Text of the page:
Catalonia independence? Spanish Civil War redux not an option
On Thursday, the president of the regional government in Catalonia Artur Mas said a deal had been struck between separatist groups, setting November 9, 2014 as the date for a proposed independence referendum.
Mas said the vote, would consist of two questions: ‘Do you want Catalonia to be a state?’ and ‘Do you want that state to be independent?’
The Modern day Catalan independence movement dates back to between the 1920s and 1930s, when the then-primary separatist party Estat Català was formed.
After the Spanish Civil concluded in 1939, members of Estat Català and other parties founded the Front Nacional de Catalunya which became the main pro-separatist party.
Madrid, which has long characterized the move as unconstitutional, quickly balked at the plan.
“The poll will not be held," Justice Minister Alberto Ruiz-Gallardon told Reporters after the agreement was published. Spanish Prime Minister Mariano Rajoy, who has promised to block the independence referendum, soon echoed Ruiz-Gallardon’ sentiment.
"As prime minister I have sworn to uphold the constitution and the law and, because of this, I guarantee that this referendum will not happen," Rajoy said during a joint news conference with European Council President Herman Van Rompuy.
"Any discussion or debate on this is out of the question."
Calls for independence in Catalonia, a wealthy industrial region of northeastern Spain which accounts for a fifth of the country's economic output, have continued to grow, with the country’s entrenched economic woes fueling the independence fire. But while the seemingly intractable recession has only strengthened Catalonia’s drive to manage their own affairs, Strubell says that the strive for independence isn’t about money.
RT:The Spanish government has called a referendum illegitimate. Can Catalonia still go ahead then?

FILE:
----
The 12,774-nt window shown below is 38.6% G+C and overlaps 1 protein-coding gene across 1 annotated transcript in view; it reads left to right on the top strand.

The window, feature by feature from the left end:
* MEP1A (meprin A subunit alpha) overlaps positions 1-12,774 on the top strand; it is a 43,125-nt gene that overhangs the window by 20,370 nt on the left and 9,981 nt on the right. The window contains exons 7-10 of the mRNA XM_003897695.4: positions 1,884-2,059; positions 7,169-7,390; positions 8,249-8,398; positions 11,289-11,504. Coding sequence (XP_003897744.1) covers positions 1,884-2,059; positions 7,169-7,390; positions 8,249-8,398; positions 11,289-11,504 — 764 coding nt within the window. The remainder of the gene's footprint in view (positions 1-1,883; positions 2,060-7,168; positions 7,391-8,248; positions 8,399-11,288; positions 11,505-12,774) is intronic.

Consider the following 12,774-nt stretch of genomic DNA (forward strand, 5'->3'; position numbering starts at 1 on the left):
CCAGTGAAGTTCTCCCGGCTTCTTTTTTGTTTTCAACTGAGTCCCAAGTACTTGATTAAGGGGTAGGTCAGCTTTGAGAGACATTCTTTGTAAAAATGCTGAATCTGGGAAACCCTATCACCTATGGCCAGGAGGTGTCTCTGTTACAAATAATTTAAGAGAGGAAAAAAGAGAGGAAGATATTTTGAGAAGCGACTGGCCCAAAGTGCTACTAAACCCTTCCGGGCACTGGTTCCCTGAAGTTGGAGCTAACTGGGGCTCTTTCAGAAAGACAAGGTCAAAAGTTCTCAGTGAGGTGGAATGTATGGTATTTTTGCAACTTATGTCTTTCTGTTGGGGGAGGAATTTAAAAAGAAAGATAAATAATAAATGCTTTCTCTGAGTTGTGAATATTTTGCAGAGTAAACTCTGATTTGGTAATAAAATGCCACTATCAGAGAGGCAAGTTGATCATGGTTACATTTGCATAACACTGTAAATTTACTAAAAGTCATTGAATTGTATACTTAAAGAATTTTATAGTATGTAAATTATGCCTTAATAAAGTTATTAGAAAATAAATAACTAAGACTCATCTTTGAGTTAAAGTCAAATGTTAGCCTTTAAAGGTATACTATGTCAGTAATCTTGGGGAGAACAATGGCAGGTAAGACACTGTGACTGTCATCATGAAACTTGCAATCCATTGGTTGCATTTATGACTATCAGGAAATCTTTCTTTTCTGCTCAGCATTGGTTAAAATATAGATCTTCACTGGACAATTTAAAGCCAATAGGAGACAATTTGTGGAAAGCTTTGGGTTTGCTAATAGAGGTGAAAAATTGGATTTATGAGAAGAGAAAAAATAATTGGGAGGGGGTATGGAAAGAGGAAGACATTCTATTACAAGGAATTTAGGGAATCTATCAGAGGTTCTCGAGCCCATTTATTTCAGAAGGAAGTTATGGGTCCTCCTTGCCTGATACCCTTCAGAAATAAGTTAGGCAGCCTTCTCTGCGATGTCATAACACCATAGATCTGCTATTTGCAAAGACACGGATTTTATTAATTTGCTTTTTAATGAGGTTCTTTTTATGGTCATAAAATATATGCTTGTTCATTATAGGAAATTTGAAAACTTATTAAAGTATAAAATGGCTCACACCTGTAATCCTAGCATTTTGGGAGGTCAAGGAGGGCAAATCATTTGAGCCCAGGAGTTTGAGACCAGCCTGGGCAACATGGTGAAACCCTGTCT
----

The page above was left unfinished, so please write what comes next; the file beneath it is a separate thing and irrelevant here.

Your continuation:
Miquel Strubell: Under local law, a referendum can only be authorized by the Spanish government, and there are at least four ways in which that could happen. But there’s also a fifth root if there’s no way of reaching an agreement with Madri – when I say Madrid, I mean the Spanish government – of applying this referendum in another state as a kind of poll at the regional level under regional law.
RT:Can the Spanish government prevent a vote from happening?
In the 1960s, the Partit Socialista d'Alliberament Nacional (PSAN) was born, and over the next decade, the Catalan independence drive would take on a left-wing political bent. By the 1970s, the PSAN split into several factions, including the militant, Marxist organization Terra Lliure. The group would go on to carry out several attacks into the early 90s, although only one of those attacks resulted in a fatality which the group said was in error. Terra Lliure disbanded in 1995.
During the 1990s, pro-independence sentiment grew among several leading Catalan parties.The movement picked up steam during the next decade. Between 2003 and 2010, a leftist coalition, composed by the Catalan Socialists' Party, the pro-independence Republican Left of Catalonia and the leftist-environmentalist Initiative for Catalonia-Greens, pushed forward policies which significantly broadened Catalan autonomy.
MS: I would doubt in a European country that belongs to the Council of Europe – I’m not even saying the European Union – that a country which belongs to the Council of Europe could actually physically withdraw the ballot boxes. But that actually has been one threat that’s been held at the Catalans.
RT:If Catalonia votes for independence and Madrid refuses to recognise the vote, what sort of situation could develop? Could there be violence?
MS: I belong to a grass roots movement that was founded two years ago, which has been instrumental in organizing the two largest demonstrations in Catalonia’s history. Both of those demonstrations were for independence, and both of those demonstrations were festive, happy, looking ahead, looking forward to freedom and a better contribution to the world. So from the Catalonian end, there is no reason to suspect that violence could take place in any way at all.